By: Christine Tam, ctvbc.ca
Dozens of rabbits who narrowly escaped a cull by the University of Victoria broke out of their safe haven in Coombs, B.C., Tuesday, only to be shot dead by a neighbour.
The beleaguered bunnies were living at the World Parrot Refuge when they escaped from the compound and hopped onto an adjacent property, according to refuge owner Wendy Huntbatch.
Huntbatch told ctvbc.ca that she received a complaint from a woman who lives beside the refuge that the bunnies were trespassing on her property.
“She was very irate about it and she said they were pests and they were eating their grass and they have to go right away,” she said. “She was in a vicious mood.”
Conservation officers and refuge employees were on their way to catch and remove the rabbits when they heard gunshots.
World Parrot Refuge employee Yvette Abgrall said it was very frightening.
“We heard gunshots – pow pow pow pow – we started screaming and went running. There were over 30 of them shot,” she said.
Huntbatch said the neighbours were unhappy about the parrots and the rabbits at the refuge. They could not be reached for comment.
“They said it was because the bunnies were eating their grass. I mean how much grass can bunnies eat? They have about 25 acres of grass,” she said.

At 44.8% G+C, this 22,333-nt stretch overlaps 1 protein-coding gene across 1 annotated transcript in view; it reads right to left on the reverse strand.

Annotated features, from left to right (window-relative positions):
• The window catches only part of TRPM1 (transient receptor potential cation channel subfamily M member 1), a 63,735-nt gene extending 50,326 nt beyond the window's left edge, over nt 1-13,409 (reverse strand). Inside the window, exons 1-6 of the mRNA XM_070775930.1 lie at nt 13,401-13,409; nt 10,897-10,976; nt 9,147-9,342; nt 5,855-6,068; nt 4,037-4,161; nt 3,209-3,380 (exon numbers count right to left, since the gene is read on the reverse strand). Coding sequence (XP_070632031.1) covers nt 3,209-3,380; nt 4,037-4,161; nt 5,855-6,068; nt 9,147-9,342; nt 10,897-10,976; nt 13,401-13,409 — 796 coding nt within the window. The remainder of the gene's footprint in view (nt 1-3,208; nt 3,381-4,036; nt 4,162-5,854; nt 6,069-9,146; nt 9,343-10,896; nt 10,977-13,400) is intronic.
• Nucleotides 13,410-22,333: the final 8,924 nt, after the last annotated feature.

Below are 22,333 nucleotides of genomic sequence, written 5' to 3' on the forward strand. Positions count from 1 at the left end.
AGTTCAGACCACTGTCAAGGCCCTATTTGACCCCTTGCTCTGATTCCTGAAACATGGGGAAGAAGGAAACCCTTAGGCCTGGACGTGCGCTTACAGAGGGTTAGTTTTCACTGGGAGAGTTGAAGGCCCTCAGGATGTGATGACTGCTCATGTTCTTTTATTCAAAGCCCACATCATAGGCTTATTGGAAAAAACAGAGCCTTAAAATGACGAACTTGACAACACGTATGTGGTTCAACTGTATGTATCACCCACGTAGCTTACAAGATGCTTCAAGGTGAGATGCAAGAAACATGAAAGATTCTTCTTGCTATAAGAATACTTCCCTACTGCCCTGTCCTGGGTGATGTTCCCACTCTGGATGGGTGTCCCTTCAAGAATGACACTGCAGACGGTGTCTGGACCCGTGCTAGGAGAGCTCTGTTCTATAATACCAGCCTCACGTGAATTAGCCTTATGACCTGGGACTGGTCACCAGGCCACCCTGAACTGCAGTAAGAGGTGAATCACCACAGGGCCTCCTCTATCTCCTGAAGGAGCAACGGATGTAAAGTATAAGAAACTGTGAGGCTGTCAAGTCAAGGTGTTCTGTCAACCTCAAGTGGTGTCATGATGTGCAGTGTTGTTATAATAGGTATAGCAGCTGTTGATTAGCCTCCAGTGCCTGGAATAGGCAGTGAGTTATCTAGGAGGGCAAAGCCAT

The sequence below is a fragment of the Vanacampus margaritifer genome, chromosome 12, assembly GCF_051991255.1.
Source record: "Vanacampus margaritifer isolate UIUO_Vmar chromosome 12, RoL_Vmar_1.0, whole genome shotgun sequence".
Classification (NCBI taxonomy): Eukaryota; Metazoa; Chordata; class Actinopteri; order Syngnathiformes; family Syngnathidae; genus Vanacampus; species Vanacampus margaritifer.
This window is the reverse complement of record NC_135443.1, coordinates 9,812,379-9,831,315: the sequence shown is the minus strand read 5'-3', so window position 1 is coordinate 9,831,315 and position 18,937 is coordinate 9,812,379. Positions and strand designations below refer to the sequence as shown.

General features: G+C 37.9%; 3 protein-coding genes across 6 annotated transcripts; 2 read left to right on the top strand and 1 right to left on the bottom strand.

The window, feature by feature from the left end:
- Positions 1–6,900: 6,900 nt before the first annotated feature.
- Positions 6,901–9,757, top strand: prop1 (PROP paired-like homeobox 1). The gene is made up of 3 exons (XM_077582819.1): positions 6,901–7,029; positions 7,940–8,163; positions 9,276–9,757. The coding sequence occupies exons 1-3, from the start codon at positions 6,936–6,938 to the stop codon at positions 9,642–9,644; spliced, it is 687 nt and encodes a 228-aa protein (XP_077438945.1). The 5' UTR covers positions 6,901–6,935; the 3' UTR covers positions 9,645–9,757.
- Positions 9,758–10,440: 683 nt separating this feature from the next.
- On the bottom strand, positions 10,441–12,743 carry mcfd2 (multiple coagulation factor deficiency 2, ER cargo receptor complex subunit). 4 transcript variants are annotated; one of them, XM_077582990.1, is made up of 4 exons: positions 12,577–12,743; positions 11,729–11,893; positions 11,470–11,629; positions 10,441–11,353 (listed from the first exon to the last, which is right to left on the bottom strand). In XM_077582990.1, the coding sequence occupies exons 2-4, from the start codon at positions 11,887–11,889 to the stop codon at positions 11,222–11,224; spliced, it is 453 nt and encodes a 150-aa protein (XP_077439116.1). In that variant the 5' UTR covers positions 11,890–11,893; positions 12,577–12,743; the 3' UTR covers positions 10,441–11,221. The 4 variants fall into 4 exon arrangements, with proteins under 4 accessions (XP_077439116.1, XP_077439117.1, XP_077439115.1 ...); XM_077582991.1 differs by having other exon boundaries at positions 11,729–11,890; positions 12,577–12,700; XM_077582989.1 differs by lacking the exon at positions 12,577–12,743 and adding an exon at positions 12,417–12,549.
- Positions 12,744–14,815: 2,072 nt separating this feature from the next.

Huntbatch called the killings unnecessary.
“They have as much right to life as anything. They only live eight years and they’re all spayed and neutered,” she said.
These unlucky rabbits were among hundreds that were relocated to refuges in B.C., Texas and Washington after UVic announced plans for a mass extermination to control the population. The project was a result of animal activist groups and refuges stepping in to save the bunnies.
Susan Vickery, spokeswoman for Ears, which heads the relocation project, told ctvbc.ca she is in shock.
“Personally I find it outrageous and just deplorable really. We responded quickly in two hours and they didn’t even give us a chance. It was too late,” she said.
Cpl. Richard Van de Pol said RCMP are investigating the incident but criminal charges are not likely.
“If a rabbit is being held captive and they leave the area they are held in they are considered to be a wild animal,” he said. “Right now there is nothing to suggest any criminality.”
While there may not be any legal implications to shooting the rabbits, Vickery thinks there will be backlash from the community.
“A lot of people are very angry,” she said. “I’m in shock and just wondering how I can minimize any future incidents.”